Features / SFT Universe
The SF in Translation Universe #12
Welcome back to the SF in Translation Universe! It’s been quite a summer (here in America), with people slowly emerging from their homes, blinking in the sunlight, visiting friends, going out to dinner, and sending their kids to camp. Contrast this with publishing during these warmer months, when books seem to slow to a trickle. And yet, and yet, we still have some fantastic new SFT to discuss! Because SFT never quits.
Of the five works of SFT that I’ll discuss in this issue’s column, four are out in English in July, with the fifth coming out in September (I’m looking askance at you, August!). Three are collections, translated from the Korean, Spanish, and Polish. July 15 brings us Korean author Bora Chung’s Cursed Bunny (tr. Anton Hur), which includes quite the mix of genres—magical realism, horror, and science fiction. Chung’s stories here defy genres and also readers’ assumptions about patriarchy and capitalism. The first story in this collection, “The Head,” first appeared in Samovar Magazine in 2019. It’s one of those deliciously-disturbing stories that sticks in your brain.
Of Claudio Ulloa Donoso’s Little Bird, translator Lily Meyer says “there may be no way to tell which stories in Pajarito are fiction, but there’s also no need. Each one has the immediacy of a diary entry and the floating nausea of a sleepless night.” This quote and an accompanying excerpt from the collection are available on Electric Lit (https://electricliterature.com/the-successful-candidate-will-not-have-a-dead-bird-in-her-pocket-claudia-ulloa-donoso/). Like Cursed Bunny, Little Bird refuses to fit neatly into generic constraints, though the latter focuses more on pushing the boundary between reality and fantasy. One character turns fireflies into men, another vacations in her cat’s stomach. Sounds like my kind of book!
And then there’s Stanislaw Lem’s The Truth and Other Stories (tr. Antonia Lloyd-Jones), which represents the most recent Lem published by MIT Press (from which an essay collection is due out later this year). Only three of the stories in this volume have been translated into English before, offering readers a banquet of new science fiction from one of the genre’s masters. Darkly funny, as many Lem stories are, these portraits of mad scientists, artificial life forms, and more will surely enthrall both new readers and Lem-loyalists.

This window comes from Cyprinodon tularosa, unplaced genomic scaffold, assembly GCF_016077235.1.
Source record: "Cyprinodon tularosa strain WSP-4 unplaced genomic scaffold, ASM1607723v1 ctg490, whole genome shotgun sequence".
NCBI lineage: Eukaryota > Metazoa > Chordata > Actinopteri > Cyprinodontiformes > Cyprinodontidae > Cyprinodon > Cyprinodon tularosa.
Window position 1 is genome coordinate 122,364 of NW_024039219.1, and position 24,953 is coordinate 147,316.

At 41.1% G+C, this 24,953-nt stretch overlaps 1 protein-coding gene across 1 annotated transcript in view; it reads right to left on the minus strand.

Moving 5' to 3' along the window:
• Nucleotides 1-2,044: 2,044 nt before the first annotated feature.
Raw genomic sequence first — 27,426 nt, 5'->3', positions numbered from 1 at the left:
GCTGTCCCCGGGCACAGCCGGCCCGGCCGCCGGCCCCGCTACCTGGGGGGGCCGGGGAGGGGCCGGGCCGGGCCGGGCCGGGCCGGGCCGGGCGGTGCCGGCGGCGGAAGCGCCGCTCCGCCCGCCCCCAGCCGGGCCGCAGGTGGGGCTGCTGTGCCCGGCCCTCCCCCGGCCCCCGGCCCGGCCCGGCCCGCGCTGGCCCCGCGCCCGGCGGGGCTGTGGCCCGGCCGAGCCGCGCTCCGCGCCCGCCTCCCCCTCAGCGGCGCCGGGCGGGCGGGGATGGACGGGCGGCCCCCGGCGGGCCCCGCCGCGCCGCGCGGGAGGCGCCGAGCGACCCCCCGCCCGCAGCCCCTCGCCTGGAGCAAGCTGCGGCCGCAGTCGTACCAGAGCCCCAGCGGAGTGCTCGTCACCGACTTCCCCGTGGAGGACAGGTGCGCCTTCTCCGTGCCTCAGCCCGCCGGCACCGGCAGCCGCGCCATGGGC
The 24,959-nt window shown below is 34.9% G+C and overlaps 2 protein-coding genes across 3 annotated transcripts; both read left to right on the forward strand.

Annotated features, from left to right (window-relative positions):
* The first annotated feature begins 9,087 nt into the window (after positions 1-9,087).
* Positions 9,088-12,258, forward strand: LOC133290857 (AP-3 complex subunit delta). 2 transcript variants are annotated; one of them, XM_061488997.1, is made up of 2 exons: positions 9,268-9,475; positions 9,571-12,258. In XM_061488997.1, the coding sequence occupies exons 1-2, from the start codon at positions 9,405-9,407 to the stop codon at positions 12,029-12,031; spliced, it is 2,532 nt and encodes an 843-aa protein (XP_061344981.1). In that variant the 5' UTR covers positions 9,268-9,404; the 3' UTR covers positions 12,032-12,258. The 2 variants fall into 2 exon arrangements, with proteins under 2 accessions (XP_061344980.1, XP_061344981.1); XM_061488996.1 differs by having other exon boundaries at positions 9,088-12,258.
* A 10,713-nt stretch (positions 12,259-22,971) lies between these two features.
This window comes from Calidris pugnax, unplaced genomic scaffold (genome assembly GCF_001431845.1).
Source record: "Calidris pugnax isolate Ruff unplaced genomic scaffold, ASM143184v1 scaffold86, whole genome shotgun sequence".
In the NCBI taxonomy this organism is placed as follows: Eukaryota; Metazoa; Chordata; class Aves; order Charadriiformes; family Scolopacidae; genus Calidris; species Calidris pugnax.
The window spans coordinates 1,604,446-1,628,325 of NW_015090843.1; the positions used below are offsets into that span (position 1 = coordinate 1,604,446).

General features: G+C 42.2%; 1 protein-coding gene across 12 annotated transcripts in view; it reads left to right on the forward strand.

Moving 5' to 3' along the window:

The two novels out this summer/early fall include a Chinese story about strange creatures who live alongside humans but remain almost invisible and a work of Swedish horror about an epidemic of suicide. Yan Ge’s Strange Beasts of China (tr. Jeremy Tiang), set in a fictional Chinese city, tells the story of an amateur cryptozoologist’s attempt to learn more about the city’s fabled beasts. Their greenish skin, birthmarks, and other characteristics make them stand out from the human residents, but they’ve figured out how to blend in…until this cryptozoologists starts looking a little deeper.
Finally, it should come as no surprise that the work of Swedish horror I mentioned is the brainchild of John Ajvide Lindqvist—he of the popular Let the Right One In and Little Star. Known as Sweden’s Stephen King, Lindqvist has a gift for turning a simple horror story into a larger meditation on human psychology. In I Am the Tiger (tr. Marlaine Delargy), a journalist tries to understand the rash of suicides plaguing Sweden’s underworld and what connection the drug-dealer named “X” has to do with it. When the journalist’s young nephew gets pulled into the maelstrom, this search for truth becomes more immediate.
And what of short fiction? The July issue of Clarkesworld brings us St. Petersburg-native Leonid Kaganov’s “I’m Feeling Lucky” (tr. Alex Shvartsman), an engaging time-travel story about hope and resignation.
Thanks for reading, and I’d love to hear what you’re reading now and what you’re looking forward to: email@example.com.
Until next time in the SFT Universe!